Hotel: Pentahotel (£54 per night)
Parking: Horsefair (£5 per day)
Those of you who have been reading my blog for a while will remember that last year, I went on a five day road trip across the north of England with my friend Brontë. This year, we had been working with charities in Bedfordshire and the Midlands and decided to make the most of our drive up to the West Midlands. We were in Birmingham for less than 24 hours, but in our classic style, we managed to fit quite a lot in!
Before arriving at our hotel, we had been told that we could either park in the minimal spaces provided or we could park at the nearby Mailbox parking lot, both for £16 for the day. Luckily, we took a wrong turning so we managed to find 24 hours of parking for £5 at ‘Horsefair NCP’ just around the corner. This is obviously much cheaper and there are a few NCP car parks dotted around the city centre to make use of. Unlike London or Liverpool, Birmingham is quite easy to drive through so we would recommend this over the train as a form of transport.
We arrived in Birmingham around 6pm and decided to go for a walk around and begin our hunt for sushi. Eventually, we chose to go to Ocean Dragon (which has now been renamed, but is located next door to Las Iguanas) for some sushi. This place is really good value for money, the service is excellent and the sushi was on point. For around £12 each we got a drink, a tempura bento box, temaki and a tuna/crab sushi platter.
After dinner, we explored more of the city centre before heading back to the hotel. We couldn’t find the canals and were hesitant to do so in the dark anyway, but we did walk by the Bull Ring, the Hippodrome and the ‘Mother church’ of Birmingham. The city has a welcoming atmosphere and great architecture, with lots of unusual buildings. You can check out some of the weirder ones here.
Pentahotel is really cool – the check in desk is a 24 hour bar and there’s a pool table in reception. I would recommend this hotel for a short stay in Birmingham but maybe not for longer than a night or two, as it was quite noisy. It does have a great location however, being about a 10 minute walk from the city centre.
The next morning, we checked out of the hotel and walked to York’s Bakery Café. We always try and research where we would want to eat ahead of time, especially if we are working to a schedule. YBC has an extensive Middle Eastern inspired menu, with loads of options for vegans or those who are gluten free. I had heard great things about their Arabian buttered eggs so I tried them out, while Brontë opted for the Instagram classic, avocado smash with poached eggs.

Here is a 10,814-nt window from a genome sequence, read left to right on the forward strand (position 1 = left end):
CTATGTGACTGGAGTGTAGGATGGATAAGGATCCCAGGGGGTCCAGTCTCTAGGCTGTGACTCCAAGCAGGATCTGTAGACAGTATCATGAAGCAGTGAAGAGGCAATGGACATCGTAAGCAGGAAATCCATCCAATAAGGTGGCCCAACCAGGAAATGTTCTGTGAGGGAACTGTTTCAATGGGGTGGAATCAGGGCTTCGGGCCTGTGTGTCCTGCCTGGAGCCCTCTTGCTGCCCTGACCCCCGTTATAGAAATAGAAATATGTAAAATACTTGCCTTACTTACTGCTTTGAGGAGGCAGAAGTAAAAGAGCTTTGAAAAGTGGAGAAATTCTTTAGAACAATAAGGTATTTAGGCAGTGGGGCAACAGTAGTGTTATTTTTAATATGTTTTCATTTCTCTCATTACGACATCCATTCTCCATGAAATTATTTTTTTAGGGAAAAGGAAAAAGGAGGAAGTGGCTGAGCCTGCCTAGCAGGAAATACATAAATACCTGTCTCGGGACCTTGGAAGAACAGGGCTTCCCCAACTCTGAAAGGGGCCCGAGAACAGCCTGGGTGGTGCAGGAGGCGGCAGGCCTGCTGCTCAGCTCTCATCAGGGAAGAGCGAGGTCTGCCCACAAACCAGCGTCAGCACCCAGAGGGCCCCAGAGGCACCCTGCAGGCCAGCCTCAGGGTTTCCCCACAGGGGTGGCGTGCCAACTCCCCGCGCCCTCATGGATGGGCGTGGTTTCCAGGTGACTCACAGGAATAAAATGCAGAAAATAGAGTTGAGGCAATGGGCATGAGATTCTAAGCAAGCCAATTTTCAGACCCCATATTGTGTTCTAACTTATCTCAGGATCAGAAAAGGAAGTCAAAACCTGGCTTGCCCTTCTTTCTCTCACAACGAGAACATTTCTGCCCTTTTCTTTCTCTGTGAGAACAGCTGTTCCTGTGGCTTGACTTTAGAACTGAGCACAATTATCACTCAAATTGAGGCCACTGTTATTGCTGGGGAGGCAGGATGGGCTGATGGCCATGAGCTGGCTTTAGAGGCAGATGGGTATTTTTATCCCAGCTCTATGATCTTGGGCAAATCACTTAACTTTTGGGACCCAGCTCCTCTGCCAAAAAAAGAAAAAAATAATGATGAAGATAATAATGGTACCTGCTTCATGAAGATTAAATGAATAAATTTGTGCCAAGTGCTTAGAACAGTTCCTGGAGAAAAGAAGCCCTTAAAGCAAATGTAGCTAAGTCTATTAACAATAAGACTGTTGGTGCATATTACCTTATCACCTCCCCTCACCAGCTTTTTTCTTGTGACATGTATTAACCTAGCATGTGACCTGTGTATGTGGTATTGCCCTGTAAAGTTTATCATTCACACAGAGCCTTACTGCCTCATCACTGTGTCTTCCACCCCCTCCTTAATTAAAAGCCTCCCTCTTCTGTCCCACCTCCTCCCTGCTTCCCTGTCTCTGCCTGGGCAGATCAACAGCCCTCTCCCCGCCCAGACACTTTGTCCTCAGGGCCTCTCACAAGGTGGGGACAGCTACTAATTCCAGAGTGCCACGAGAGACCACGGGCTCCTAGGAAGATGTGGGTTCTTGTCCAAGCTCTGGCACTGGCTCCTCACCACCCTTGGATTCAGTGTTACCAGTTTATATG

The buttered eggs weren’t as life changing as I was expecting them to be (unlike Kopapa’s Turkish eggs), but the mixture of cumin, labneh, butter and crispy sourdough was really delicious. This restaurant definitely lived up to its hype, so it should be on every food lover’s hit list when visiting Birmingham. Many places around the UK have jumped on the ‘avocado train’ (i.e. independent cafés offering alternative breakfast menus) but this place does get it just right.
After brunch, we decided to walk around the area and found ourselves in Birmingham Museum and Art Gallery. I love the Ancient Egyptians and Brontë loves the Pre-Raphaelites, so although we were starting to run out of time, we decided to take a little ‘sweep browse’ of the museum before hitting the road again.
This museum opened in 1885 and is most famous for its large collection of paintings from the Pre-Raphaelite Brotherhood. The PRB was a group of English painters/poets/critics founded by John Everett Millais, William Holman Hunt and Dante Gabriel Rossetti. They were bored of the style of art popular at the time and sought to defy convention by returning to the classical and romantic styles of the late Medieval and early Renaissance periods.
They had a room dedicated to artefacts from Ancient Egypt, but it was a fairly small one in comparison with somewhere like the British Museum. I would still recommend visiting this museum for the works of art, as it’s small enough to see everything within 1-2 hours and it has free entry.
Leaving the museum signalled the end of our time in Birmingham, as we then hit the road for a weekend in the Cotswolds (blog post coming next weekend). We both agreed that we would definitely want to come back and explore the city in more detail – I’m sure we barely scratched the surface. If you’ve been to/are from Birmingham and have a place/restaurant/activity to recommend, leave a comment below!
Thanks for reading,